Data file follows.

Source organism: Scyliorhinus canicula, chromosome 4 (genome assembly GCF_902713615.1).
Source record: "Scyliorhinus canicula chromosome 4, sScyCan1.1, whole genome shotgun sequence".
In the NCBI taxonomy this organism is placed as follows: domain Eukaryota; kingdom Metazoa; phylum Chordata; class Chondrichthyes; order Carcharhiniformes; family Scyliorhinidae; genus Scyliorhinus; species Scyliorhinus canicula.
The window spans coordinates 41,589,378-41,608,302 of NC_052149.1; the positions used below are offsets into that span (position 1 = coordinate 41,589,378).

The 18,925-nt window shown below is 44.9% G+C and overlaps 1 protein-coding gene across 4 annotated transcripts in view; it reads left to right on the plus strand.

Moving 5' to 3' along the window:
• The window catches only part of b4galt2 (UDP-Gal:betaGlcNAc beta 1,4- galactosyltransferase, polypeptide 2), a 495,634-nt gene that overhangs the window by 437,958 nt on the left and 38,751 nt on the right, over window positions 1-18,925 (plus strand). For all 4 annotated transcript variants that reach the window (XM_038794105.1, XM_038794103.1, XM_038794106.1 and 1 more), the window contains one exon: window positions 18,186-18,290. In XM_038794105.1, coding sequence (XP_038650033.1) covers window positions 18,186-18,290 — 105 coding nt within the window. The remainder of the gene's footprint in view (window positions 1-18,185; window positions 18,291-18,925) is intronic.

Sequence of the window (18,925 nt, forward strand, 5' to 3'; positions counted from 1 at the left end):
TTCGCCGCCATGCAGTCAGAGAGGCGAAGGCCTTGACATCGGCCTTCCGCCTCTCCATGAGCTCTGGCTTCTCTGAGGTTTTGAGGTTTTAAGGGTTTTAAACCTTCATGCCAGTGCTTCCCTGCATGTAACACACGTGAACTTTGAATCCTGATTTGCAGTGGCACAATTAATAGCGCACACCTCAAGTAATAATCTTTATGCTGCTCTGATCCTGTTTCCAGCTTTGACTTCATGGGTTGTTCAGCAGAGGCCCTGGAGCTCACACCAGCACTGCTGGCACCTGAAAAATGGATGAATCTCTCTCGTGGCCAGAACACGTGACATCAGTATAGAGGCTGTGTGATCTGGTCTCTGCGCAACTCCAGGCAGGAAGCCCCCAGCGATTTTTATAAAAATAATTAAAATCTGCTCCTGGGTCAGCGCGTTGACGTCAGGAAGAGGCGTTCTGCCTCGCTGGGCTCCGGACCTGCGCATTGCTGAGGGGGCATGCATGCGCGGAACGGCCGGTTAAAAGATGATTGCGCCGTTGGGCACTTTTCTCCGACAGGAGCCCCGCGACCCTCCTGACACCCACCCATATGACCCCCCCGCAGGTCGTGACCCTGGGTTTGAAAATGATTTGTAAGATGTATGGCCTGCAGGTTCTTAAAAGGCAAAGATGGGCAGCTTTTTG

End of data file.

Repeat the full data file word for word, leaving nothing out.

Source organism: Scyliorhinus canicula, chromosome 4 (genome assembly GCF_902713615.1).
Source record: "Scyliorhinus canicula chromosome 4, sScyCan1.1, whole genome shotgun sequence".
In the NCBI taxonomy this organism is placed as follows: domain Eukaryota; kingdom Metazoa; phylum Chordata; class Chondrichthyes; order Carcharhiniformes; family Scyliorhinidae; genus Scyliorhinus; species Scyliorhinus canicula.
The window spans coordinates 41,589,378-41,608,302 of NC_052149.1; the positions used below are offsets into that span (position 1 = coordinate 41,589,378).

The 18,925-nt window shown below is 44.9% G+C and overlaps 1 protein-coding gene across 4 annotated transcripts in view; it reads left to right on the plus strand.

Moving 5' to 3' along the window:
• The window catches only part of b4galt2 (UDP-Gal:betaGlcNAc beta 1,4- galactosyltransferase, polypeptide 2), a 495,634-nt gene that overhangs the window by 437,958 nt on the left and 38,751 nt on the right, over window positions 1-18,925 (plus strand). For all 4 annotated transcript variants that reach the window (XM_038794105.1, XM_038794103.1, XM_038794106.1 and 1 more), the window contains one exon: window positions 18,186-18,290. In XM_038794105.1, coding sequence (XP_038650033.1) covers window positions 18,186-18,290 — 105 coding nt within the window. The remainder of the gene's footprint in view (window positions 1-18,185; window positions 18,291-18,925) is intronic.

Sequence of the window (18,925 nt, forward strand, 5' to 3'; positions counted from 1 at the left end):
TTCGCCGCCATGCAGTCAGAGAGGCGAAGGCCTTGACATCGGCCTTCCGCCTCTCCATGAGCTCTGGCTTCTCTGAGGTTTTGAGGTTTTAAGGGTTTTAAACCTTCATGCCAGTGCTTCCCTGCATGTAACACACGTGAACTTTGAATCCTGATTTGCAGTGGCACAATTAATAGCGCACACCTCAAGTAATAATCTTTATGCTGCTCTGATCCTGTTTCCAGCTTTGACTTCATGGGTTGTTCAGCAGAGGCCCTGGAGCTCACACCAGCACTGCTGGCACCTGAAAAATGGATGAATCTCTCTCGTGGCCAGAACACGTGACATCAGTATAGAGGCTGTGTGATCTGGTCTCTGCGCAACTCCAGGCAGGAAGCCCCCAGCGATTTTTATAAAAATAATTAAAATCTGCTCCTGGGTCAGCGCGTTGACGTCAGGAAGAGGCGTTCTGCCTCGCTGGGCTCCGGACCTGCGCATTGCTGAGGGGGCATGCATGCGCGGAACGGCCGGTTAAAAGATGATTGCGCCGTTGGGCACTTTTCTCCGACAGGAGCCCCGCGACCCTCCTGACACCCACCCATATGACCCCCCCGCAGGTCGTGACCCTGGGTTTGAAAATGATTTGTAAGATGTATGGCCTGCAGGTTCTTAAAAGGCAAAGATGGGCAGCTTTTTG